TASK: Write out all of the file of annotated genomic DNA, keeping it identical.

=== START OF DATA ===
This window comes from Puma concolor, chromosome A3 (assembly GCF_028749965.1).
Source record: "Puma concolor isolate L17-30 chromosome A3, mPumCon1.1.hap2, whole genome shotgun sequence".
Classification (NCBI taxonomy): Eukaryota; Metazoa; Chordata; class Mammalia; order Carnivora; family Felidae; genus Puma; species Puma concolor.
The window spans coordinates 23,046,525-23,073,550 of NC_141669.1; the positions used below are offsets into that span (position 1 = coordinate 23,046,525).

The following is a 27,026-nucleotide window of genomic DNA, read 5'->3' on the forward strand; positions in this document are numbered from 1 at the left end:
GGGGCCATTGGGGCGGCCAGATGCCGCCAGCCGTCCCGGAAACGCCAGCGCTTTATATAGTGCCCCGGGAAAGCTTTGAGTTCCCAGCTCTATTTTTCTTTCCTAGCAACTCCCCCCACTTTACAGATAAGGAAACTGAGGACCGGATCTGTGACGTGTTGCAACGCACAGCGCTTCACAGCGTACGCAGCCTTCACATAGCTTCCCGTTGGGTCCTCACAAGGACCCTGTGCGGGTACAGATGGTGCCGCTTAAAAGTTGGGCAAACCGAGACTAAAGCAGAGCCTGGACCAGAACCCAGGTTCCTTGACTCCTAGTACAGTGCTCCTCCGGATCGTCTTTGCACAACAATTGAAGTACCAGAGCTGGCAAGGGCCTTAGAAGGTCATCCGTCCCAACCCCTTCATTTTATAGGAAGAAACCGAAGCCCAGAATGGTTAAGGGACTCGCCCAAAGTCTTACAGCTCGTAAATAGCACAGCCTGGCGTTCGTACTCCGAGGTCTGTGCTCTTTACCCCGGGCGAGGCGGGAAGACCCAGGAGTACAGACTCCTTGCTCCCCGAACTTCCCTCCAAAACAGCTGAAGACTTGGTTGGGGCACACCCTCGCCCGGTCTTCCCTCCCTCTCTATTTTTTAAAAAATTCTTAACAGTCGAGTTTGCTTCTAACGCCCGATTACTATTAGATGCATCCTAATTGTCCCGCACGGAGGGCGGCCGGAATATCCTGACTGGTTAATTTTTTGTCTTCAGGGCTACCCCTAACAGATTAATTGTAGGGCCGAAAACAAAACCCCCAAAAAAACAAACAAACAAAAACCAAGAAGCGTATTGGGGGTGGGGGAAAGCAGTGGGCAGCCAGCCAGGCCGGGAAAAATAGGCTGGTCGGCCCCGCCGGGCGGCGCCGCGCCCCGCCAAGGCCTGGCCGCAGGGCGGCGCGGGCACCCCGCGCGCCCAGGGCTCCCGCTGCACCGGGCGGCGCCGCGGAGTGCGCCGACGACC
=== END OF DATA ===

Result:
This window comes from Puma concolor, chromosome A3 (assembly GCF_028749965.1).
Source record: "Puma concolor isolate L17-30 chromosome A3, mPumCon1.1.hap2, whole genome shotgun sequence".
Classification (NCBI taxonomy): Eukaryota; Metazoa; Chordata; class Mammalia; order Carnivora; family Felidae; genus Puma; species Puma concolor.
The window spans coordinates 23,046,525-23,073,550 of NC_141669.1; the positions used below are offsets into that span (position 1 = coordinate 23,046,525).

The following is a 27,026-nucleotide window of genomic DNA, read 5'->3' on the forward strand; positions in this document are numbered from 1 at the left end:
GGGGCCATTGGGGCGGCCAGATGCCGCCAGCCGTCCCGGAAACGCCAGCGCTTTATATAGTGCCCCGGGAAAGCTTTGAGTTCCCAGCTCTATTTTTCTTTCCTAGCAACTCCCCCCACTTTACAGATAAGGAAACTGAGGACCGGATCTGTGACGTGTTGCAACGCACAGCGCTTCACAGCGTACGCAGCCTTCACATAGCTTCCCGTTGGGTCCTCACAAGGACCCTGTGCGGGTACAGATGGTGCCGCTTAAAAGTTGGGCAAACCGAGACTAAAGCAGAGCCTGGACCAGAACCCAGGTTCCTTGACTCCTAGTACAGTGCTCCTCCGGATCGTCTTTGCACAACAATTGAAGTACCAGAGCTGGCAAGGGCCTTAGAAGGTCATCCGTCCCAACCCCTTCATTTTATAGGAAGAAACCGAAGCCCAGAATGGTTAAGGGACTCGCCCAAAGTCTTACAGCTCGTAAATAGCACAGCCTGGCGTTCGTACTCCGAGGTCTGTGCTCTTTACCCCGGGCGAGGCGGGAAGACCCAGGAGTACAGACTCCTTGCTCCCCGAACTTCCCTCCAAAACAGCTGAAGACTTGGTTGGGGCACACCCTCGCCCGGTCTTCCCTCCCTCTCTATTTTTTAAAAAATTCTTAACAGTCGAGTTTGCTTCTAACGCCCGATTACTATTAGATGCATCCTAATTGTCCCGCACGGAGGGCGGCCGGAATATCCTGACTGGTTAATTTTTTGTCTTCAGGGCTACCCCTAACAGATTAATTGTAGGGCCGAAAACAAAACCCCCAAAAAAACAAACAAACAAAAACCAAGAAGCGTATTGGGGGTGGGGGAAAGCAGTGGGCAGCCAGCCAGGCCGGGAAAAATAGGCTGGTCGGCCCCGCCGGGCGGCGCCGCGCCCCGCCAAGGCCTGGCCGCAGGGCGGCGCGGGCACCCCGCGCGCCCAGGGCTCCCGCTGCACCGGGCGGCGCCGCGGAGTGCGCCGACGACC